GARDINER — City elected officials voted Wednesday to allocate $150,000 as a leadership gift to Johnson Hall for its renovation project, with the stipulation that the money won’t be transferred until the construction contract for the project is signed.

The decision comes as board members at the historic downtown Gardiner theater are working to secure pledges and gifts needed to pay for the $4.6 million renovation of the opera house’s upper floors.

If the current schedule holds, the work will be completed in 2019.

The vote came after two rounds of public hearings and debate. In the end, the vote was 7-1, with District 2 Councilor Philip Hart voting against the measure. More residents spoke in favor of the gift during the two public hearings than spoke against it.

Hart said people had thanked him for speaking out a week ago on behalf of taxpayers who struggle to pay their property taxes at the city’s first public hearing on the proposal.

“They still believe that taxpayers have given their fair share,” he said.

Gardiner city officials give annual support to Johnson Hall, a nonprofit, with a $25,000 contribution that helps defray operational expenses.

“If we didn’t have this, we wouldn’t have a tax increase this year,” he said. That money could be used to fund requests for vehicles that will probably be deferred a year or more.

Hart said he’d be willing to make a personal donation to the theater, and acknowledged it was hard to speak out against a project that is backed by two people he had served on the City Council with — Johnson Hall board president Andrew MacLean and Logan Johnston.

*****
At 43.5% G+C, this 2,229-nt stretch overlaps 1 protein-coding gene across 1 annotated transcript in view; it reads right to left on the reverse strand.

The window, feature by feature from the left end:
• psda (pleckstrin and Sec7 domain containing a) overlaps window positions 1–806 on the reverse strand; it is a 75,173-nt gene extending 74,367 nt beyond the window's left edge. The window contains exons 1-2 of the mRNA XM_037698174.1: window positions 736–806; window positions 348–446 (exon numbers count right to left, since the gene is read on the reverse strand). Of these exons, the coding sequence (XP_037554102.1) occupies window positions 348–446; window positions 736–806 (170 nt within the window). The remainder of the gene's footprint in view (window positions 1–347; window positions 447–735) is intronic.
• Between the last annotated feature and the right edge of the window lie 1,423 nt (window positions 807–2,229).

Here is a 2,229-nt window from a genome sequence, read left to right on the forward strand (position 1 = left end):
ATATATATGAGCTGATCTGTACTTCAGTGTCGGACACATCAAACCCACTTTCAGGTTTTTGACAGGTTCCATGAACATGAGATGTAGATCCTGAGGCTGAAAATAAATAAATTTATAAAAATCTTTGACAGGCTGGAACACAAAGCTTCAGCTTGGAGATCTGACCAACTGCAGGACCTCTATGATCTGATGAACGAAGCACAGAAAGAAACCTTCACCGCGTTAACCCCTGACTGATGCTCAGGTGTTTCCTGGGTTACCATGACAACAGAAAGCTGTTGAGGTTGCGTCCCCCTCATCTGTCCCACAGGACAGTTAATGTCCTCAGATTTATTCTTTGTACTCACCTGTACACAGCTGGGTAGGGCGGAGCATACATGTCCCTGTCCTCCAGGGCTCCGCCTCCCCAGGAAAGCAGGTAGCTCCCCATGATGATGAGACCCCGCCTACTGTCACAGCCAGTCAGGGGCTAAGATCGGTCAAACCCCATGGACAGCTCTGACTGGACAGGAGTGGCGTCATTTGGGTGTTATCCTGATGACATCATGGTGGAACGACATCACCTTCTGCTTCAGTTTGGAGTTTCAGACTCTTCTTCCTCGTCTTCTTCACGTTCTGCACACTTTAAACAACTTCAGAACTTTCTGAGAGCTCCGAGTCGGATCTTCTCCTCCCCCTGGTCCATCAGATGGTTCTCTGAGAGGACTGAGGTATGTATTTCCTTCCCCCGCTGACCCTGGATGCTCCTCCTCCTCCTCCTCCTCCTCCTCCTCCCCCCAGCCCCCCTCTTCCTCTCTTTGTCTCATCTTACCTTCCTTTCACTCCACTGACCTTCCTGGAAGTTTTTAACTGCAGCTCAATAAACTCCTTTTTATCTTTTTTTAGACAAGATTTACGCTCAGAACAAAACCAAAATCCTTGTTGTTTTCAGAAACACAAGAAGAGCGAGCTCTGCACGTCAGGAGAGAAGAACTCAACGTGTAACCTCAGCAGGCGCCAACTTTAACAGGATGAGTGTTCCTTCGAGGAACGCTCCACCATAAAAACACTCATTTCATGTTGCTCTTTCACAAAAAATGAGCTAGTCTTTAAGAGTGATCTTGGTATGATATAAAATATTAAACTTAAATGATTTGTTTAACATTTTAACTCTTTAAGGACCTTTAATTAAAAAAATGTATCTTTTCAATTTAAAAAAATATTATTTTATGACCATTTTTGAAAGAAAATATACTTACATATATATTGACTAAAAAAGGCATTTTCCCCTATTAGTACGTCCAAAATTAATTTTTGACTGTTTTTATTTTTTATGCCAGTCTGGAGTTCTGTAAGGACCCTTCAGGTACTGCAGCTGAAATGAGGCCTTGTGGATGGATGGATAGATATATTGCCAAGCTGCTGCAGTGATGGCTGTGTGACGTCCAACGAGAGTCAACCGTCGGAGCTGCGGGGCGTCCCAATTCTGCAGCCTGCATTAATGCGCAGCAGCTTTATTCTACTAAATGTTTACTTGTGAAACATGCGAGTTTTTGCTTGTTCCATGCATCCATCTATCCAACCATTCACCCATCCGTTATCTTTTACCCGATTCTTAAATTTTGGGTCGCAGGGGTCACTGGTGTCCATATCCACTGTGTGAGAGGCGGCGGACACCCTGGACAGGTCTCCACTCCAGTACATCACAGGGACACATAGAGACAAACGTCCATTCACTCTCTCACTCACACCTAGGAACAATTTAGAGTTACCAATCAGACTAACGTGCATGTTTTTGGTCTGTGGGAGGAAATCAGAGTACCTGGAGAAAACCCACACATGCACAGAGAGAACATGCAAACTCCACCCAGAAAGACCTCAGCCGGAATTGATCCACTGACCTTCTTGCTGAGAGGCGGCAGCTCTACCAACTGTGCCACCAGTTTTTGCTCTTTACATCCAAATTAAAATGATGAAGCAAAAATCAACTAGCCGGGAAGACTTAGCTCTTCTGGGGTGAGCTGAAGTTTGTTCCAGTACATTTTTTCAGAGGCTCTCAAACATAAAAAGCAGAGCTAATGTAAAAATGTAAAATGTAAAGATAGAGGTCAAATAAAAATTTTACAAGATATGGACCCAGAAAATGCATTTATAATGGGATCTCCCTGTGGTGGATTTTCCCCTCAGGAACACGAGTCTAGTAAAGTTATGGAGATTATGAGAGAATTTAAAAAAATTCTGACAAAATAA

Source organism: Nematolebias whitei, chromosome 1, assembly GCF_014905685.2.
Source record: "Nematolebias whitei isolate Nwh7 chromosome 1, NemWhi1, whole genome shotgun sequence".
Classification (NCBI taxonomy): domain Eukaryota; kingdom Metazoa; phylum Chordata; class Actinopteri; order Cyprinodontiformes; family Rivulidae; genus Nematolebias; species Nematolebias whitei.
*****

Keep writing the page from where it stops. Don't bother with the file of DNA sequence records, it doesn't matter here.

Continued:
“If I called you for help, you both would be there in five minutes,” he said.

Trina and Dave Rideout, who live in rural Gardiner, both spoke out against the gift at the public hearing. Trina Rideout said she thinks taxes could be spent on other things, not this, and Dave Rideout asked whether the city makes these kinds of gifts to other Gardiner businesses.

“Many communities have understood arts are an economic driver,” Mayor Thom Harnett said. “Augusta is pledging a much larger sum to a theater that is not as well developed or sustaining as Johnson Hall.”

In October, the Augusta City Council pledged $300,000 to help restore the Colonial Theatre, which has been closed for more than four decades. That money will be paid when the project is substantially complete and a certificate of occupancy is issued. That theater also is expected to be completed in 2019. Its projected budget is about $8.5 million.

Gardiner, Harnett said, will see a huge return on the project, which he expects to be a strong economic driver, not just next year and the year after, but in 10 and 20 years.

This leadership gift is expected to spur other gifts to pay for the project.

Because the Johnson Hall board is using the sale of historic tax credits, the theater will be owned by a for-profit entity for five years.

City Manager Scott Morelli did a rough calculation on the theater’s possible taxable value during that time; it could generate $183,000 in taxes based on its new incremental value over five years, but that doesn’t account for any credit enhancement agreements that might be negotiated.

Morelli has recommended that the City Council approve the request, but it was not based on the thought that it would be a loan.

“I understand where (Councilor Philip Hart’s) questions come from,” he said.

He’s not sure he would have made the same recommendation five years ago.

“I have 100 percent come to believe that community development and economic development are intertwined,” he said. “To have economic development, you have to have community development. It will have enormous ripple effects in the city, and not just be an investment in the theater.”

In other cities where historic theaters have been restored, the value of the buildings around the theaters has increased, and business activity was boosted.

“I would stake quite a bit that you will very quickly see a return on investment,” he said. “If you play the long game, you can afford things like plow trucks.”

The money would come from the city’s undesignated fund balance. If no construction contracts are signed, the money would not be paid out.

Jessica Lowell — 621-5632

[email protected]

Twitter: @JLowellKJ

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